First, above, another manikin, some company for the Hulk perhaps, offering to buy junk TVs.  You can see there’s been some serious amateur breast enhancement here, but I think I’d have to say I’ve seen worse boob jobs in this town.  The women on the left look disapproving, though whether of the manikin or of me taking the picture it’s hard to say.


And secondly there was the above example of street art – a “slap” – of Frida Kahlo, kind of nice in its way, but then somebody had drawn a mustache on her.  I still can’t decide whether this is needlessly and superfluously cruel – I mean nobody needs reminding that the lady’s top lip did sprout some serious growth - or whether it’s some cleverly subversive reference to Duchamp’s Mona Lisa.  I hope it’s the latter, but maybe it’s both.





Thursday, October 6, 2011

WALKING IN CIRCLES WITH GEOFF NICHOLSON


 On Saturday October 22nd at 6 pm I’m leading a walk in Sheffield as part of the Off The Shelf Literary Festival. In order to make life difficult for myself, and I hope to make the walk more interesting, I’ve decided to turn it into a “project” that invokes mapping, memory and “emotion recollected in tranquility” – all the great Romantic pedestrian virtues.


The project is an apparently simple one.  I go for a walk near my current home in Los Angeles.  Then some weeks later, accompanied by festival-goers, I go for a walk in Sheffield, the city where I was born and brought up, and where, in my time, I’ve done a great deal of walking, but which is now partly (and increasingly) unfamiliar to me.

The idea is that the two routes should, in one sense, be as similar to each other as possible: the same length, taking the same amount of time, walking the same “shape” on the map of each city.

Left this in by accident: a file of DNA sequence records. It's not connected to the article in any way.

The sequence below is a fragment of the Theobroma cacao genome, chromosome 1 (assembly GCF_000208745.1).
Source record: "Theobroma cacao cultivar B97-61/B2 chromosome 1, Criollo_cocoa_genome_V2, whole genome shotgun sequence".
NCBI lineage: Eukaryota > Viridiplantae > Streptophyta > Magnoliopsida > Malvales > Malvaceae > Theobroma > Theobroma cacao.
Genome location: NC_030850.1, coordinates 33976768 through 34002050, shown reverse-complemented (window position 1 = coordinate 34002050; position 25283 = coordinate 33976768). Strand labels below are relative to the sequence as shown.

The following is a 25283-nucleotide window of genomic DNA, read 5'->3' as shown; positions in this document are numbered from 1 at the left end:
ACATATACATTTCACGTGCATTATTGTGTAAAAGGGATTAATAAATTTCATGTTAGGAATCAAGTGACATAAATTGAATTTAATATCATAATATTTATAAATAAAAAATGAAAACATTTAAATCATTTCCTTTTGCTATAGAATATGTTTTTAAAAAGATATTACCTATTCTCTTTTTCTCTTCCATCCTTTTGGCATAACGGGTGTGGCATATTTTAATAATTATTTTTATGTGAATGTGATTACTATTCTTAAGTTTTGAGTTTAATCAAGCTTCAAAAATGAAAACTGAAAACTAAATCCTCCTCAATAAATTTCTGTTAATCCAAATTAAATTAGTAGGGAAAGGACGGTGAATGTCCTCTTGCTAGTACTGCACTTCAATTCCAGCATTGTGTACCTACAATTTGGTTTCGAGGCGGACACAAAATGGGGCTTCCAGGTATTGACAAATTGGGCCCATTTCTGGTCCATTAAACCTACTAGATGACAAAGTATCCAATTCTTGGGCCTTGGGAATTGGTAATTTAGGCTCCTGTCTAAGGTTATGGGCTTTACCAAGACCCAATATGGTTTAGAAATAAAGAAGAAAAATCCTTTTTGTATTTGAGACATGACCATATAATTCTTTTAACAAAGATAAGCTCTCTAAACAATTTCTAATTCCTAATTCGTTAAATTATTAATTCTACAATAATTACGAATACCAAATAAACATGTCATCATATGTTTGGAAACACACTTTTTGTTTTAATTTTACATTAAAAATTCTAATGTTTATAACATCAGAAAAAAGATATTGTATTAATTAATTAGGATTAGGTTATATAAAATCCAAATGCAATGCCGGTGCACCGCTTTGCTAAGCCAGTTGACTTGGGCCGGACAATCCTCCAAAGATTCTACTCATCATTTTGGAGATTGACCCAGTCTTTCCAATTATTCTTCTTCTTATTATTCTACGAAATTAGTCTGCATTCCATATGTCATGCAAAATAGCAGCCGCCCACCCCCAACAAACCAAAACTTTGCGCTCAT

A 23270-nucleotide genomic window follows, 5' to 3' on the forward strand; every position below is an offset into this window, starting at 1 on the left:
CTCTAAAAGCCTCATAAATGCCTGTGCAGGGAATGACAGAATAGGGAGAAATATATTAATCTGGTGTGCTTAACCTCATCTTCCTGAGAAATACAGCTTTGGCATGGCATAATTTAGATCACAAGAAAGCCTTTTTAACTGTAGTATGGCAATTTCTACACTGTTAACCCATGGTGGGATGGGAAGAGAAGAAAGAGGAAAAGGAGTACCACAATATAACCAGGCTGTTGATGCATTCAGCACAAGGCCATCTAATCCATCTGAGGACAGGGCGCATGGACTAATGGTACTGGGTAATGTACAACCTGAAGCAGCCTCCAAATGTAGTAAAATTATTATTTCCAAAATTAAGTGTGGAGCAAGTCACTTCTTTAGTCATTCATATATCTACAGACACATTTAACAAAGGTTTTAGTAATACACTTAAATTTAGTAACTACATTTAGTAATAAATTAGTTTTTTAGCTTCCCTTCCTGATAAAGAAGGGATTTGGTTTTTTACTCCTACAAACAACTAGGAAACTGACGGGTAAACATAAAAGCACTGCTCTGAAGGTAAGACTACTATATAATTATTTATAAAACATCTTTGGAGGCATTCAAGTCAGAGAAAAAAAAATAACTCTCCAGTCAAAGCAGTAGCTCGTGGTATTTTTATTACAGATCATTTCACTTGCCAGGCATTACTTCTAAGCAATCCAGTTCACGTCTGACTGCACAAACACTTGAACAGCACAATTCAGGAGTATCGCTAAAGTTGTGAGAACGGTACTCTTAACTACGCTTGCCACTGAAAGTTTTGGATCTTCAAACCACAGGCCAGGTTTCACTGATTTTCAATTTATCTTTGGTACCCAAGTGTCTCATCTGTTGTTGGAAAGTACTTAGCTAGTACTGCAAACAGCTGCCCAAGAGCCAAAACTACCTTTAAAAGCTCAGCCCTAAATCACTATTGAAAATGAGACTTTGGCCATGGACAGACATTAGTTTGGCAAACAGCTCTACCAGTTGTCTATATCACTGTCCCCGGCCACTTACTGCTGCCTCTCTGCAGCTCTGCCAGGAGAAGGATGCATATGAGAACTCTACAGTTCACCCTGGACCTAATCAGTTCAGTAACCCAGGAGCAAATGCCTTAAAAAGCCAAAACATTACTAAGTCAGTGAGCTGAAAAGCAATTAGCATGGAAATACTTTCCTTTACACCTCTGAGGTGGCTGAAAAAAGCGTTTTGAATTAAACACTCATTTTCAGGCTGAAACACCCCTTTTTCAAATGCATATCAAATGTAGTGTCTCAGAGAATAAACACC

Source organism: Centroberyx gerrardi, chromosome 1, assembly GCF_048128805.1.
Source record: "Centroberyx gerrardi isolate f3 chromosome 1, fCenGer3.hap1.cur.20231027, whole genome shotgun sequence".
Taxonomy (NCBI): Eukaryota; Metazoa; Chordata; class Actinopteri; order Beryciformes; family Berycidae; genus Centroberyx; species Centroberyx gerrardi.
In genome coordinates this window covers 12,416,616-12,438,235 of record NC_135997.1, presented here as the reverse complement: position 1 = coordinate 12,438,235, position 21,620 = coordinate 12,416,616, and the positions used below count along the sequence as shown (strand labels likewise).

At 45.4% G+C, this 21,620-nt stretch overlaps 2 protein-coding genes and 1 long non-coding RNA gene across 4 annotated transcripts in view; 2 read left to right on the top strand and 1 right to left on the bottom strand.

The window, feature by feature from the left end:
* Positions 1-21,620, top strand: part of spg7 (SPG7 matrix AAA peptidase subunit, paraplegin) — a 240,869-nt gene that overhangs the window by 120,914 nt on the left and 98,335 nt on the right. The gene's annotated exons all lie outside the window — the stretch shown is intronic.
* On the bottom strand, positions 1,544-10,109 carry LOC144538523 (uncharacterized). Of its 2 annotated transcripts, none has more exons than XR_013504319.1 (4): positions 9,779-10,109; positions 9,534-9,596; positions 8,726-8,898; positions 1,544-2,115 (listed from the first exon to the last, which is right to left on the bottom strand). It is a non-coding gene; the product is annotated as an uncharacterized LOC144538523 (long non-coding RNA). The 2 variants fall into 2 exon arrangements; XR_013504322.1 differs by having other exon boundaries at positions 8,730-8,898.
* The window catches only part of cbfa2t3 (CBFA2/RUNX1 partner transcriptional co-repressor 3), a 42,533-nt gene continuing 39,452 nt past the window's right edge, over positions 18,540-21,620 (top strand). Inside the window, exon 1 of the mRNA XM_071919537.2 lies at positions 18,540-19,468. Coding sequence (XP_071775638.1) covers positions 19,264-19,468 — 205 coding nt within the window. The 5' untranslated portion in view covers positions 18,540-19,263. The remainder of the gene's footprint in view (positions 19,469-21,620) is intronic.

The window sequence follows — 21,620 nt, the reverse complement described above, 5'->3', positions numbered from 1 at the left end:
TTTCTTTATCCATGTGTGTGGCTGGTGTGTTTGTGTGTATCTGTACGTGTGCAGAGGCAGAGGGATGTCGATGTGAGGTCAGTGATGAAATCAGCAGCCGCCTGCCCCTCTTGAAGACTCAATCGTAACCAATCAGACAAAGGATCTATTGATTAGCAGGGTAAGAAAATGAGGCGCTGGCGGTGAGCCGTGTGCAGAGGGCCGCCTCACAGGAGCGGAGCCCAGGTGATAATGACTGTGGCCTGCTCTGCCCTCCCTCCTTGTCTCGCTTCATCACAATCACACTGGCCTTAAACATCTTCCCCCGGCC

I decided that the two walks should be as “circular” as possible, i.e. beginning and ending in the same place, and attempting to carve a circle through the geography of each place.  You can make up your own mind about the deeper symbolism of this.

So I began with a map of Los Angeles, specifically of Hollywood, and I traced a circle on the map, using the very latest hi tech cartographical methods – I drew round the rim of an inverted martini glass.


Of course you can’t literally walk in a circle on the streets of Los Angeles because much of the city is built on a grid, but I designed a route that was as close to circular as possible.  In fact, as you see below, it wasn’t really very close, or very circular at all, but that’s the nature of the enterprise: the best laid walking plans are always confounded by the situation on the ground.  The map (as they say) is not the territory.  This map, like all the others, is clickable and will then enlarge.


The Hollywood walk is now done, things have been seen, notes have been made, photographs have been taken, some of which are visible below.

The walk was arbitrary to a degree and it isn’t exactly a tourist route, but I thought it best to include one or two places that people are likely to have heard of even if they’re unfamiliar with LA: Sunset Boulevard, Hollywood Boulevard, Vine Street, and it was a route that from time to time gave views of the Hollywood Sign.  

Having done the Hollywood walk, I traced the shape of that route on a sheet of transparent plastic.


I then placed that sheet over the map of Sheffield, and that will be the route I’ll try to walk there on Saturday the 22nd.